I have some sympathy with Mike Ashley’s recent comments about how certain shareholders have treated Sports Direct.

“Sorry, what!?” I hear you say.

Bear with me, I’ll try to explain….

Loyal soapbox readers will recall we referenced Sports Direct in one of our first Soapboxes. Our comments included, A maverick CEO, who blurs his own activities with those of the company and ‘alternative retailers do not offer the same forecast EPS growth but compensate by better cash generation, less aggressive strategies and greater respect between shareholders and managers’.

It wasn’t suitable for Kames, but a number of other (active) institutional investors obviously felt the risk reward trade-off was favourable – especially if their ‘engagement’ efforts could lead to improvements in corporate governance. Good luck with that. Yes, the chairman has recently been replaced, but does anybody honestly think that Sports Direct’s governance is really changing? Engagement can be effective, especially when you are a relatively large shareholder and the company in question is receptive. But let’s be honest, engagement can also be a convenient excuse to hold something that’s a wee bit awkward to explain from an ESG perspective.

Love him or loath him, at least Mike Ashley doesn’t pretend to be something he isn’t.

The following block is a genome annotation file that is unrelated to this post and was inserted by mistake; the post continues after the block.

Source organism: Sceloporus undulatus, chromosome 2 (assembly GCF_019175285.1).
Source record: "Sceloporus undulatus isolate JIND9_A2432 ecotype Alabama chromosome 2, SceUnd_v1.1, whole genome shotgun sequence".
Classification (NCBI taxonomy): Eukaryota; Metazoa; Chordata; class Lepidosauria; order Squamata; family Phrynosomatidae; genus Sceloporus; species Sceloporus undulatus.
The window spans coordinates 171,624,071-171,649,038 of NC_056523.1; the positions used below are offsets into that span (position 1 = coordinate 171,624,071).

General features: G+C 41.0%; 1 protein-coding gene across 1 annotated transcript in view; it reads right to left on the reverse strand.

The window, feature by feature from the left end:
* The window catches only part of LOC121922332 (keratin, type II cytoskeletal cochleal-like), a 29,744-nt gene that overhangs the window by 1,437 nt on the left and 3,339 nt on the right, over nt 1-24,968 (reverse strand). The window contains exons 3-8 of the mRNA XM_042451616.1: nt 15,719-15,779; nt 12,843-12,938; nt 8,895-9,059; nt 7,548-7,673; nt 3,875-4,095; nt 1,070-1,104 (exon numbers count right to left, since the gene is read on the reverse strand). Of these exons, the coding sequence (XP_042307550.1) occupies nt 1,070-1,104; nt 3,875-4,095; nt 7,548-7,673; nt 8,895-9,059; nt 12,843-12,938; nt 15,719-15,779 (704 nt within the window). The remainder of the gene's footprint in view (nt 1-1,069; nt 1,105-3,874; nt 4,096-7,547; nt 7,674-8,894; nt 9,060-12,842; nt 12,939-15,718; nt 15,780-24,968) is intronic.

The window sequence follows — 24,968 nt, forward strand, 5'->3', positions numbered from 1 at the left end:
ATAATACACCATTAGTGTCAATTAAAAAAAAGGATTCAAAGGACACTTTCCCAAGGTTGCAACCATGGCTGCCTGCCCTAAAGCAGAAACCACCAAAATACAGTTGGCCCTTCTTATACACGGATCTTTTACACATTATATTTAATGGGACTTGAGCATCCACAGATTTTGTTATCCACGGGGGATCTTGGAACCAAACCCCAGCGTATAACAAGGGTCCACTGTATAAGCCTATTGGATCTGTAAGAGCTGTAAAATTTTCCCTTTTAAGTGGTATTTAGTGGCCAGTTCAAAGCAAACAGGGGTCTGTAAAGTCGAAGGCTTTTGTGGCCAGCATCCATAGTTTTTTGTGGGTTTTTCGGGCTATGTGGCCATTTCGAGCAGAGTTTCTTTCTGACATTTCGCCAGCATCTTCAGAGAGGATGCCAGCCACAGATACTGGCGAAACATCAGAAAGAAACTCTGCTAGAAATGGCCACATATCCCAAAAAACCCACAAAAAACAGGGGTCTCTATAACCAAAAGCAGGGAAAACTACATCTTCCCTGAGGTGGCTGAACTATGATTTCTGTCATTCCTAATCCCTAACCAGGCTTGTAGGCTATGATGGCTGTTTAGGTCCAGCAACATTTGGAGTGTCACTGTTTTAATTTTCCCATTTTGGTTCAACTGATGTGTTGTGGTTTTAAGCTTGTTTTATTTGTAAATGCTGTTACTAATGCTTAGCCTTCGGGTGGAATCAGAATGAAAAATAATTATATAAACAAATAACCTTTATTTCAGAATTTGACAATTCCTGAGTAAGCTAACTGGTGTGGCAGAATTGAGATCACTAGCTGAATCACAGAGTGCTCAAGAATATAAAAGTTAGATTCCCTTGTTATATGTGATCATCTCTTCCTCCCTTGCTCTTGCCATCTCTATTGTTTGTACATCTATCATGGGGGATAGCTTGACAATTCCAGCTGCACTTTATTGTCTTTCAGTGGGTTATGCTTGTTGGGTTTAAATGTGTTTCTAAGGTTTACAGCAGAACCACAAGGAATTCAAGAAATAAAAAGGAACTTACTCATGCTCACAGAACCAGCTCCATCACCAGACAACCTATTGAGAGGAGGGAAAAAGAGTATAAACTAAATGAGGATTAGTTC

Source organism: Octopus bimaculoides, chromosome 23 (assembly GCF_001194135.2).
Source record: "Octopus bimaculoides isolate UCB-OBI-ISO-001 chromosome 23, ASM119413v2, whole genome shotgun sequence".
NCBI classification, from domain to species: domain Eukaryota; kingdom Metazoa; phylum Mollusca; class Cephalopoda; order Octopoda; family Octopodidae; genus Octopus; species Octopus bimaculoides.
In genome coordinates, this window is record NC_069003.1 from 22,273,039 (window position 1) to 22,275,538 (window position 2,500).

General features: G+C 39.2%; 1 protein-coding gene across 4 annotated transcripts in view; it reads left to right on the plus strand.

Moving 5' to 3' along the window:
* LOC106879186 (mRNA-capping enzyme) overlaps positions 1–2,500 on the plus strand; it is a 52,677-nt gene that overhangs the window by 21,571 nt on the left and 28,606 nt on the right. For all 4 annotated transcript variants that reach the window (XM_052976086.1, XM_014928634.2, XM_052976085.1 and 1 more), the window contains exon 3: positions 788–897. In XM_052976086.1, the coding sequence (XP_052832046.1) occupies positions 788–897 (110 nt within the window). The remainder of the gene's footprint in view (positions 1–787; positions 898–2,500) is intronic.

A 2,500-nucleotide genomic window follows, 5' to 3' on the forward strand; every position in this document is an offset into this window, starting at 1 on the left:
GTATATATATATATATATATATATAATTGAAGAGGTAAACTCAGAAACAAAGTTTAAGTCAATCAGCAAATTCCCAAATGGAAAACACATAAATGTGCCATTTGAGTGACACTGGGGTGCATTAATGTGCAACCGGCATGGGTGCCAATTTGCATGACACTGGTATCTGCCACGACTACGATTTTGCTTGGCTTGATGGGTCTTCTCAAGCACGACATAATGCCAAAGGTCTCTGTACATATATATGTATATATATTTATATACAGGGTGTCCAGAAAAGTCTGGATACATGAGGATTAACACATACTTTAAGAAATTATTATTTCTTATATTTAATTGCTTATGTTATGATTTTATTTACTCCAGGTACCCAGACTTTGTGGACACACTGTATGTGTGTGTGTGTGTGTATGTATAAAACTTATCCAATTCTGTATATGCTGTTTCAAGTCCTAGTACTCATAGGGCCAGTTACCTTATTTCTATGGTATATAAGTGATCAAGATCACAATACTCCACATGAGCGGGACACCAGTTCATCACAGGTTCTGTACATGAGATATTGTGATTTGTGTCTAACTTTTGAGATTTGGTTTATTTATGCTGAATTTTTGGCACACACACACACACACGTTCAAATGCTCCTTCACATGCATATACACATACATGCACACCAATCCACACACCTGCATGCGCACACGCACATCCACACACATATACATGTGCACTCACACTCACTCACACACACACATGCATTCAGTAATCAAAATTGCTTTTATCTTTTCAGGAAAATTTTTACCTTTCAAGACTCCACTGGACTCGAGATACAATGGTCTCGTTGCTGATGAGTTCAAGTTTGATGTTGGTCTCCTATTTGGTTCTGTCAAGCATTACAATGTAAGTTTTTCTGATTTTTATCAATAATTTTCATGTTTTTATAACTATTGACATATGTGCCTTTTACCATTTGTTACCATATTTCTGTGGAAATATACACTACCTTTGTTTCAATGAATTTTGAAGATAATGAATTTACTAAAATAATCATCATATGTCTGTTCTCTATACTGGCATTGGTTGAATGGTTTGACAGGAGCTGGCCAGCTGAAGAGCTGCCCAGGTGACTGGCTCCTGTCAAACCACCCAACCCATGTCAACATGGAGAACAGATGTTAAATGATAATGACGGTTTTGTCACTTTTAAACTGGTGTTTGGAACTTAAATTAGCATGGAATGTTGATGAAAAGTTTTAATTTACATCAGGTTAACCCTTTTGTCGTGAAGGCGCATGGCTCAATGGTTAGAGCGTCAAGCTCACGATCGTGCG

And from an investment perspective, an entrepreneurial spirit is to be encouraged. However, you also have to have certain corporate governance backstops because companies (and omnipotent CEOs) occasionally try to push things through that our experience tells us don’t work (or aren’t in the interests of minority shareholders). These are the things we are never willing to support. As with most cases, “if you believe in nothing, you fall for everything” (ironically taken from the album ‘How you sell to soulless people who sold their soul’ by Public Enemy).

Our approach to reviewing the corporate governance of the companies in which we invest therefore tries to marry evidence of formal corporate governance policies (committees, independence etc.) alongside behaviours (how shareholder friendly is the company?) and always with an eye on ownership. Ideally, we want the right governance framework and evidence of demonstrable shareholder friendly practices, but we are experienced enough to recognise that the two don’t always go hand in hand. Owner/founder managers are good (they know their businesses intricately), providing their egos are kept in check!

I’m off to spend some House of Fraser vouchers…

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